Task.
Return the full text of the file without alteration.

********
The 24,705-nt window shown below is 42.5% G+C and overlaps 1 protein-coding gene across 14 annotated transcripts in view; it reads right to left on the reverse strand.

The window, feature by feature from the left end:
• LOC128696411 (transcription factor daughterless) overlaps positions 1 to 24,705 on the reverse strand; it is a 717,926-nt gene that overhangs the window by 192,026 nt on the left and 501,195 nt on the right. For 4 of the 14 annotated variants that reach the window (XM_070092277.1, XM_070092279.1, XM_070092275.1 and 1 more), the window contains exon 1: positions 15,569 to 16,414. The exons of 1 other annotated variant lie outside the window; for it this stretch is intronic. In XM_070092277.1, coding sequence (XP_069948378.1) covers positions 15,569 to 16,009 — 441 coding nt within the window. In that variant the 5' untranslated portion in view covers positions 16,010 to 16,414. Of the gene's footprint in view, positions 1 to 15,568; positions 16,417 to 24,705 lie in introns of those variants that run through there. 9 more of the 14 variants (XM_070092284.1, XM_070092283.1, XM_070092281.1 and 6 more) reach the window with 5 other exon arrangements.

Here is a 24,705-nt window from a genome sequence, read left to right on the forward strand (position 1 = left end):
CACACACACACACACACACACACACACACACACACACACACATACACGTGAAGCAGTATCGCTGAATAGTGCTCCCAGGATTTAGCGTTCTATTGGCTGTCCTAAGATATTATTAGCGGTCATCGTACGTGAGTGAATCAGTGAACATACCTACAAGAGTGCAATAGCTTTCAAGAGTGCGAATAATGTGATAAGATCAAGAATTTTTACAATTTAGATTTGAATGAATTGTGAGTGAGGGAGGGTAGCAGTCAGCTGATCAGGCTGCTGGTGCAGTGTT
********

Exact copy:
The 24,705-nt window shown below is 42.5% G+C and overlaps 1 protein-coding gene across 14 annotated transcripts in view; it reads right to left on the reverse strand.

The window, feature by feature from the left end:
• LOC128696411 (transcription factor daughterless) overlaps positions 1 to 24,705 on the reverse strand; it is a 717,926-nt gene that overhangs the window by 192,026 nt on the left and 501,195 nt on the right. For 4 of the 14 annotated variants that reach the window (XM_070092277.1, XM_070092279.1, XM_070092275.1 and 1 more), the window contains exon 1: positions 15,569 to 16,414. The exons of 1 other annotated variant lie outside the window; for it this stretch is intronic. In XM_070092277.1, coding sequence (XP_069948378.1) covers positions 15,569 to 16,009 — 441 coding nt within the window. In that variant the 5' untranslated portion in view covers positions 16,010 to 16,414. Of the gene's footprint in view, positions 1 to 15,568; positions 16,417 to 24,705 lie in introns of those variants that run through there. 9 more of the 14 variants (XM_070092284.1, XM_070092283.1, XM_070092281.1 and 6 more) reach the window with 5 other exon arrangements.

Here is a 24,705-nt window from a genome sequence, read left to right on the forward strand (position 1 = left end):
CACACACACACACACACACACACACACACACACACACACACATACACGTGAAGCAGTATCGCTGAATAGTGCTCCCAGGATTTAGCGTTCTATTGGCTGTCCTAAGATATTATTAGCGGTCATCGTACGTGAGTGAATCAGTGAACATACCTACAAGAGTGCAATAGCTTTCAAGAGTGCGAATAATGTGATAAGATCAAGAATTTTTACAATTTAGATTTGAATGAATTGTGAGTGAGGGAGGGTAGCAGTCAGCTGATCAGGCTGCTGGTGCAGTGTT